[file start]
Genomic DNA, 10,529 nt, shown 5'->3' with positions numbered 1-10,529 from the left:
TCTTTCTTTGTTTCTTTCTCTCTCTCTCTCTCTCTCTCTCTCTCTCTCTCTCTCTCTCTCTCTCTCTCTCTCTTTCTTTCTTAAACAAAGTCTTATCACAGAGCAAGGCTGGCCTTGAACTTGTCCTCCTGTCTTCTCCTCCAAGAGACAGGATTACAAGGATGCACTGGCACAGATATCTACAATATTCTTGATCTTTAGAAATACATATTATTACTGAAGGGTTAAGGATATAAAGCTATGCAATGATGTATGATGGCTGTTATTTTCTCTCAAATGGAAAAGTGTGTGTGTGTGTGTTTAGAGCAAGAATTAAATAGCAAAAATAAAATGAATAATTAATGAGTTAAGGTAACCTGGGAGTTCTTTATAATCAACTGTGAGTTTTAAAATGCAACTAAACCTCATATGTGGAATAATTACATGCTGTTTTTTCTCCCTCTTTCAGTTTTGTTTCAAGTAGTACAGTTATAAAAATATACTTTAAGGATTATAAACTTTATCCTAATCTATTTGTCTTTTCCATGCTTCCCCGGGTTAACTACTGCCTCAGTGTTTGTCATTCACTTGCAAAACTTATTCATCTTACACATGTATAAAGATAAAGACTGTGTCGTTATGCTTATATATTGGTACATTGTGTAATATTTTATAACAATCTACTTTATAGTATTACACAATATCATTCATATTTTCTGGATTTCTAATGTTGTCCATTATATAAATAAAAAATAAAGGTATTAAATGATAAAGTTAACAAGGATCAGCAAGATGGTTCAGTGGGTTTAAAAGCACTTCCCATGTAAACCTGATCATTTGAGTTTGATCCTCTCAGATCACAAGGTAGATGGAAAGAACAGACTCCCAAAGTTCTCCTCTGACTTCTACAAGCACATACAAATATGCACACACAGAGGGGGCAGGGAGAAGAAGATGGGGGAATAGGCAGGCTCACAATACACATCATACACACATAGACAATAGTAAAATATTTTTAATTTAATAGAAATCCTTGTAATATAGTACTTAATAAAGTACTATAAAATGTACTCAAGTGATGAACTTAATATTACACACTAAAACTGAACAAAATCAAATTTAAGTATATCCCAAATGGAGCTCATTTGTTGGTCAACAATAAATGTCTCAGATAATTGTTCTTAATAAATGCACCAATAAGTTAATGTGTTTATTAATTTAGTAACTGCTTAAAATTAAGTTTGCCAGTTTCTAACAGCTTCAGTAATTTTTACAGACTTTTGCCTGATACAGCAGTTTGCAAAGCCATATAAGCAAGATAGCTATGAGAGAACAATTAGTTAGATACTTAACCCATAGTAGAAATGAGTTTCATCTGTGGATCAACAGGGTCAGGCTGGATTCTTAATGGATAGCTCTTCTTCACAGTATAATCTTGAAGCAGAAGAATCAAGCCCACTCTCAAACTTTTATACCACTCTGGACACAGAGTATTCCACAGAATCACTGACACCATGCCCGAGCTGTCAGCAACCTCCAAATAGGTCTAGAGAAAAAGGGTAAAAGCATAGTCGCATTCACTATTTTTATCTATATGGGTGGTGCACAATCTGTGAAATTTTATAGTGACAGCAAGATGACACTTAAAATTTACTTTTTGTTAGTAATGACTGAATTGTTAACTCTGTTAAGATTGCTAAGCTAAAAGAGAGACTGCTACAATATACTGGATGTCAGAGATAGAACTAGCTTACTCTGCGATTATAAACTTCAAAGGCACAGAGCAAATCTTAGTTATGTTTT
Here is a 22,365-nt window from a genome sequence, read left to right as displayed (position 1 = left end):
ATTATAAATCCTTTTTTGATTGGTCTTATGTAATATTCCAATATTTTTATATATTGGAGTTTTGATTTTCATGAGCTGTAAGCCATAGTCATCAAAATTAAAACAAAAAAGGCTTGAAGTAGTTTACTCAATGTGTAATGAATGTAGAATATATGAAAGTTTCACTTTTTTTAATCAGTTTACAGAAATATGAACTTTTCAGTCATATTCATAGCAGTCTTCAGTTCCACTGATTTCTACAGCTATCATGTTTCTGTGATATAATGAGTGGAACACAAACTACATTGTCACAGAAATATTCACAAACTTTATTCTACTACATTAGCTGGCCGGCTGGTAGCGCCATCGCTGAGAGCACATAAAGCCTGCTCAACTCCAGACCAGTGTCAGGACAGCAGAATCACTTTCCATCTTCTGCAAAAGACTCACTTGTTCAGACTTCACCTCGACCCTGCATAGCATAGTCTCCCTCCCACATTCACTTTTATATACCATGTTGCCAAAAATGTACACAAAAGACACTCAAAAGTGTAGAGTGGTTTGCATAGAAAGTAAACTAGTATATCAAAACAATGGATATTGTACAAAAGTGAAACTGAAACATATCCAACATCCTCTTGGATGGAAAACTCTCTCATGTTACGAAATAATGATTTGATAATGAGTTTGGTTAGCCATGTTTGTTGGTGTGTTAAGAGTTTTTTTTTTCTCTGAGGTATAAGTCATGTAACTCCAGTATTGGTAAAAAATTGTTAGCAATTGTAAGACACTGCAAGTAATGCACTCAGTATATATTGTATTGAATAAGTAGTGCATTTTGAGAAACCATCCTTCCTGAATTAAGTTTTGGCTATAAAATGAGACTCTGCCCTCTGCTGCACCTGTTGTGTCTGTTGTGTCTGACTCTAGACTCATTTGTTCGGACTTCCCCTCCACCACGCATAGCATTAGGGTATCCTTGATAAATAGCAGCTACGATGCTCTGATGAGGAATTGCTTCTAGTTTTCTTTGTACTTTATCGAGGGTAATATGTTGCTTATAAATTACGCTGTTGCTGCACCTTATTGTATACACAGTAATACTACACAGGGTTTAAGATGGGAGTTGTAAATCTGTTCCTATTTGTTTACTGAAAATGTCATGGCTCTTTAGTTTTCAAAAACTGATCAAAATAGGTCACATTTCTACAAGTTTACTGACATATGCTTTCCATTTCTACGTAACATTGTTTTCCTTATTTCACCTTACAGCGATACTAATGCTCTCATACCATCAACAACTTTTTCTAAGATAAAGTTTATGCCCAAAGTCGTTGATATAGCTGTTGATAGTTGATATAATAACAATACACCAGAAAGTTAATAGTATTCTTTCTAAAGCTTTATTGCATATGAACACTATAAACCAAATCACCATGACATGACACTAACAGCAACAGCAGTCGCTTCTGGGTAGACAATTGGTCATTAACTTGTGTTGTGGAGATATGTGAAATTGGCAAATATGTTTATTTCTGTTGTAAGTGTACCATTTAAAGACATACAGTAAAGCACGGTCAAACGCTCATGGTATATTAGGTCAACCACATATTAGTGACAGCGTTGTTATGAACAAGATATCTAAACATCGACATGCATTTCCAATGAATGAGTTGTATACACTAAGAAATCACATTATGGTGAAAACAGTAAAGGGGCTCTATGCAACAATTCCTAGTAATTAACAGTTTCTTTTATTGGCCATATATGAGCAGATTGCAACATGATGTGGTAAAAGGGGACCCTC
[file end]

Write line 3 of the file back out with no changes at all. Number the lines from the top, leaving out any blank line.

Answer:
Here is a 22,365-nt window from a genome sequence, read left to right as displayed (position 1 = left end):